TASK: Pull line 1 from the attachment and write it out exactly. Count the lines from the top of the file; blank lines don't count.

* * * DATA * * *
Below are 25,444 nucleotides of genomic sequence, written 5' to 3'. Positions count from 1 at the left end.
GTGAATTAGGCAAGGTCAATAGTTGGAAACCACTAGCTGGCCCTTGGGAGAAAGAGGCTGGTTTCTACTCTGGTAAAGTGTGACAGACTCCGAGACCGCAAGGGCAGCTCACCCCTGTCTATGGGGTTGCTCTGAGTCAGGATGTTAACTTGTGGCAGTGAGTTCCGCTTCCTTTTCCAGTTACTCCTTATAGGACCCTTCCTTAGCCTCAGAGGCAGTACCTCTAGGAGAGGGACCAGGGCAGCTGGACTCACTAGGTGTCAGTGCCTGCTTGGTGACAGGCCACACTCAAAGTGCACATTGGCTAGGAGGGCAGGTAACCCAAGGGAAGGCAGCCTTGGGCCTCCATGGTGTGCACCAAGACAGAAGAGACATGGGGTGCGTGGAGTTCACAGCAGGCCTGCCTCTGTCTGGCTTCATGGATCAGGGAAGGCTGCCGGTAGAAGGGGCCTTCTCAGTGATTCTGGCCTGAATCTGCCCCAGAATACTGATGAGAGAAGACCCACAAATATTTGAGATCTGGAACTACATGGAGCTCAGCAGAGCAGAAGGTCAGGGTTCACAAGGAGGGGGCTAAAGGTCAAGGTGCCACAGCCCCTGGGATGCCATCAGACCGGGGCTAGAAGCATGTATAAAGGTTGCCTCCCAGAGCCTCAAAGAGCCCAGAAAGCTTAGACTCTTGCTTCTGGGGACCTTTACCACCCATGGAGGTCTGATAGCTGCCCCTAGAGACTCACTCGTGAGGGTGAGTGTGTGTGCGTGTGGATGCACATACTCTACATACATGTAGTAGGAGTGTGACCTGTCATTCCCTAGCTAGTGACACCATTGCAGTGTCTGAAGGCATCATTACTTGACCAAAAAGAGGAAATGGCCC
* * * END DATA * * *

Below are 25,444 nucleotides of genomic sequence, written 5' to 3'. Positions count from 1 at the left end.